Scores of women employed at Goldman Sachs more than a decade ago unsealed fresh accusations of how they were subjected for years to discrimination, sexual harassment and sexual assault by male managers at the Wall Street giant.
“For instance, one male manager took his female employee to an abandoned office floor and propositioned her for sex,” court papers allege. The male manager then “separately called her and said he was masturbating to the sound of her voice.”
“He also insisted that she come to his apartment, where he showed her pictures he had taken of other Goldman female employees in lingerie,” the complaint read.
Attorneys released internal complaints that were submitted to Goldman officials between the years 2000 and 2011 describing how one manager is said to have told a female subordinate that “with that feisty nature, you would be good in bed.”
Another Goldman manager told a female subordinate that he loved her, and repeatedly made sexually suggestive comments and overtures during his business trips, the suit claims.
According to court papers, the woman was quoted as saying: “I was talking to this guy who just got promoted to VP…I told him about how it made me uncomfortable how the guys were touching me, and he was really supportive and giving me advice on what to do, and the next thing I know, his hand is on my ass, too!”
A Goldman Sachs spokesperson told The Post: “The Plaintiffs’ presentation of the complaints does not reflect reality at Goldman Sachs. Many are two decades old and have been presented selectively, inaccurately and are incomplete.”
The spokesperson added: “Discrimination, harassment and mistreatment in any form are unacceptable at Goldman Sachs, and when identified, swift action, including termination, is taken.”
“Out of respect for the persons involved, we are not going to comment on the individual complaints.”
The court documents go on to list other instances of unwanted touching. One male employee is said to have showed co-workers a sex tape he made with an unidentified woman and then “perpetuated rumor that the woman was a female co-worker.”
The suit claims there were at least seven criminal complaints filed alleging sexual assault, attempted rape, or rape by male Goldman employees.
One female employee alleged she was drugged and raped by a male employee after a company baseball game.
The suit also alleged that a male manager harassed, groped, and propositioned a female subordinate for sex during an orientation retreat.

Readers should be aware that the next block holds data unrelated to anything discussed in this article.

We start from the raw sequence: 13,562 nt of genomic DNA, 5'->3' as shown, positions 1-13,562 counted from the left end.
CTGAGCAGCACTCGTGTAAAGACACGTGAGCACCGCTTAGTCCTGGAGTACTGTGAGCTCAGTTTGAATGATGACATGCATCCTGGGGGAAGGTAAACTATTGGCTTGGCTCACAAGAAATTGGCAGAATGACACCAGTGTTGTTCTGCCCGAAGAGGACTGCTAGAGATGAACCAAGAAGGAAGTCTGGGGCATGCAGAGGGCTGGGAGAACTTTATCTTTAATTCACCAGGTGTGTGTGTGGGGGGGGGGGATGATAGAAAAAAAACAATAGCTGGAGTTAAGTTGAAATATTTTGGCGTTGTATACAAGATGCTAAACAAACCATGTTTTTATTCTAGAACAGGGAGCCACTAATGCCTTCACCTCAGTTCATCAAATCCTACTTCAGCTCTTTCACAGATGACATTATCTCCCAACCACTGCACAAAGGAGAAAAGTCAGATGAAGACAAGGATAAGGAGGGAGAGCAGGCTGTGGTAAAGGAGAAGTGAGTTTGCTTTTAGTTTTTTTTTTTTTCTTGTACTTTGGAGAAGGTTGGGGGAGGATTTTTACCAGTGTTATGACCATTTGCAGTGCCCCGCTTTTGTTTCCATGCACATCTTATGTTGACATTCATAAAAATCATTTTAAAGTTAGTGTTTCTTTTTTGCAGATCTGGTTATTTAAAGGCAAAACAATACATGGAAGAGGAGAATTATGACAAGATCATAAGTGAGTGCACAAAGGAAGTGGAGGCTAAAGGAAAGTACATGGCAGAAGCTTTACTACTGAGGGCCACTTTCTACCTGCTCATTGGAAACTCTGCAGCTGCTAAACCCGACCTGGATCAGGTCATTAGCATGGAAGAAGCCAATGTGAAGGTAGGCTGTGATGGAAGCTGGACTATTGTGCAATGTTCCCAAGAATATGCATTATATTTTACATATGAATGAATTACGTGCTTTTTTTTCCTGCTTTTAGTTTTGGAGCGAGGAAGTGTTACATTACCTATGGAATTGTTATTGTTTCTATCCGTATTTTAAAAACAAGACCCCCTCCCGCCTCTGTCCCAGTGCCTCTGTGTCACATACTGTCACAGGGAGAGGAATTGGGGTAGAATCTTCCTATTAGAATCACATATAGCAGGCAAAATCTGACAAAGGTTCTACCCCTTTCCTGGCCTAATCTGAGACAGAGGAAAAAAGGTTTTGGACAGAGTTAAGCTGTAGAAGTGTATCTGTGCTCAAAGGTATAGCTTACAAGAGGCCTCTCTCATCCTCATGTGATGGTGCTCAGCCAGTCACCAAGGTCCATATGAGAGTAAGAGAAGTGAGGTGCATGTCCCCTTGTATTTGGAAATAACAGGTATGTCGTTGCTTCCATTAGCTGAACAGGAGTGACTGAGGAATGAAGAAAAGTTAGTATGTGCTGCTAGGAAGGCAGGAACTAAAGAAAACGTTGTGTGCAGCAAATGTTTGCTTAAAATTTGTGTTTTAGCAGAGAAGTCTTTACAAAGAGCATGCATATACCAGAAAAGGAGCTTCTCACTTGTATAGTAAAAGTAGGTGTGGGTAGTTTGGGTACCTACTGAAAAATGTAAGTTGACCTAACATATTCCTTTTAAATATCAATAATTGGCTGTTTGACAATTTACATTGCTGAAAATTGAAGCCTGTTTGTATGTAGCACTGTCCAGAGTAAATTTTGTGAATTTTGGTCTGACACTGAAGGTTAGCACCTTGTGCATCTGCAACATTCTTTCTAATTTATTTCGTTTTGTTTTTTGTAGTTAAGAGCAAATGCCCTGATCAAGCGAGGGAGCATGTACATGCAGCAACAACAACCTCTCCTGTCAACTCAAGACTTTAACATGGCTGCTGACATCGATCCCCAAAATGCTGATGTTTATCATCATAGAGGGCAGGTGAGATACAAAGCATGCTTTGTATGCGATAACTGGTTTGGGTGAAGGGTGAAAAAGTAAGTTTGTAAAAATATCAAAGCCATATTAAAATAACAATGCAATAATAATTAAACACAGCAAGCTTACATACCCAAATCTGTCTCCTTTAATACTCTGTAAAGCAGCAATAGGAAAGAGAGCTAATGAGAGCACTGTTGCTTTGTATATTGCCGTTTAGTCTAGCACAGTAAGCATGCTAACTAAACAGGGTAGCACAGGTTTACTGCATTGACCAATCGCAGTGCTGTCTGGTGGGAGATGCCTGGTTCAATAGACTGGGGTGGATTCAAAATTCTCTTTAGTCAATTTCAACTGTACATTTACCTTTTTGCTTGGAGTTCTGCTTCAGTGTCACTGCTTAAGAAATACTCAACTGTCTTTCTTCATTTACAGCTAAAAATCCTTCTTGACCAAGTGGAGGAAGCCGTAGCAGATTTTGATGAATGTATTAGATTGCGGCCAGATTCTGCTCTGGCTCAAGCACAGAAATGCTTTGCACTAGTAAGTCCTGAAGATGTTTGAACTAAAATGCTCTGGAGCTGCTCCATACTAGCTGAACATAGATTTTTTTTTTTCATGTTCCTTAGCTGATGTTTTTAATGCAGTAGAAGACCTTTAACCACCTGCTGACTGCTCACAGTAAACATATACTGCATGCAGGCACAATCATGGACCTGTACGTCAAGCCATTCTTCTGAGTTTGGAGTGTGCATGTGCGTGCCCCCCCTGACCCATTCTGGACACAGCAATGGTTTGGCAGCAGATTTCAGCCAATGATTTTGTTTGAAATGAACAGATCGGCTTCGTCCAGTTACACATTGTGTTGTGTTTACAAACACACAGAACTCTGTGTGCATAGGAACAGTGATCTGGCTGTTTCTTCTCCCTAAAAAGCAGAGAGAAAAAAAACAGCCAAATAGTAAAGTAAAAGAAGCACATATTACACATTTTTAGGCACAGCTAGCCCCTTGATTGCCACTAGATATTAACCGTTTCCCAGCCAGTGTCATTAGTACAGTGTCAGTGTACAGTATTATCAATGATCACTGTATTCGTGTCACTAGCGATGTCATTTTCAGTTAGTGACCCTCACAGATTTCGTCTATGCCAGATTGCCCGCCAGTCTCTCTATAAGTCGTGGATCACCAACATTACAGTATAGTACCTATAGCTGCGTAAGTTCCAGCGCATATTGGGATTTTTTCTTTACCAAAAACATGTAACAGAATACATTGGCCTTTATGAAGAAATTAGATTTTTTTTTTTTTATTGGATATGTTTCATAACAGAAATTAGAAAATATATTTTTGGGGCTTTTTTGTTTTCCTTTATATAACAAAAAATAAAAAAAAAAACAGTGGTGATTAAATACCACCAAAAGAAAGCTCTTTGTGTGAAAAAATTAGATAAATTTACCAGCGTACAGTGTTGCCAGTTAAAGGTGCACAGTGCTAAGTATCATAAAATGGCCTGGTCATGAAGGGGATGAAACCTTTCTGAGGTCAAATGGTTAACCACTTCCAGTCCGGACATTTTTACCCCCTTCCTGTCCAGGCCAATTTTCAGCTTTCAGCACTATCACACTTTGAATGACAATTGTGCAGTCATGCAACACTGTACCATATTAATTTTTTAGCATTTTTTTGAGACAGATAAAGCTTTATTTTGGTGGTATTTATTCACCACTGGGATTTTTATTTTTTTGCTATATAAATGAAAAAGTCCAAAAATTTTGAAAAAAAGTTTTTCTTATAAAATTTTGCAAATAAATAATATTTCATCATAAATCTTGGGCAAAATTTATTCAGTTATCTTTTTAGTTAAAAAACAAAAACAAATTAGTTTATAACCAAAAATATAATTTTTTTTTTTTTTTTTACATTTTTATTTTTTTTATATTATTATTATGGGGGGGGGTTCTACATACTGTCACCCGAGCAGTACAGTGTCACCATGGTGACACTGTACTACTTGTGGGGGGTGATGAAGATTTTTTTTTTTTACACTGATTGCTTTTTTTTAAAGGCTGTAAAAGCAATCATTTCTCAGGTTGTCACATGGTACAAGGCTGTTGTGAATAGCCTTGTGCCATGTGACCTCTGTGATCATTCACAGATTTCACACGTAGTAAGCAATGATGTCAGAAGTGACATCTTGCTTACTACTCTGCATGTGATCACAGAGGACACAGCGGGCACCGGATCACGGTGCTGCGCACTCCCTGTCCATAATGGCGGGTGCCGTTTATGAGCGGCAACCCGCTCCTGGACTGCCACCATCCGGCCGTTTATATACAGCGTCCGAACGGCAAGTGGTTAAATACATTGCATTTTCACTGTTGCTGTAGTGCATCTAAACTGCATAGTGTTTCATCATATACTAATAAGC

After she rejected his advances, he followed her into her room, tried to get into bed with her, and would not leave her alone until she was able to lock the door, according to the suit.
The court documents also allege that Goldman is “aware of these problems” and that it “tolerates managers who engage in gender stereotyping, sexual harassment, and/or gender favoritism.”
One female employee alleges that it is “widely known” that a “participating managing director” was “inappropriate toward young women” and that “other women have inappropriate experiences with [him],” and that she is “terrified of being with him alone.”
The documents go on to list other alleged incidents, including one in which the company offered only a “verbal warning” to a male manager who is said to have groped his assistant.
Another male associated was let off with a “strongly worded written warning” after he spread a rumor of a sex tape.
“In fact, perpetrators of sexual harassment have been promoted to or allowed to remain in senior managerial positions,” according to attorneys representing the plaintiffs.
One of three named plaintiffs who filed the legal action against Goldman, Cristina Chen-Oster, first went public with her allegations in 2005.
The MIT grad who rose to become a vice president at Goldman alleged that a male co-worker pinned her against the wall and shoved his hand down her blouse while trying to force himself on her.
Court papers allege that even after she reported the incident to the company, her assailant was promoted to managing director.
The other named plaintiffs in the case are Allison Gamba and Shanna Orlich.
Gamba alleges that she was passed over for a promotion despite generating a department record of $9.5 million as a trader for Goldman at the New York Stock Exchange while less qualified male colleagues were elevated in rank and pay.
When she pulled her boss aside and asked him if he had nominated her for a managing director role, she said he told her: “I would have been a laughing stock if I had nominated you.”
The investment bank provided a statement to The Post that read: “Had Ms. Higgins raised these allegations with our human resources department at the time we would have investigated them thoroughly and addressed them seriously.”
“We have a zero-tolerance policy for discrimination or retaliation against employees reporting misconduct.”
A Goldman spokesperson also pointed out that Higgins writes in the “author’s note” portion of the book that the “Goldman Sachs individuals referenced are composite characters.”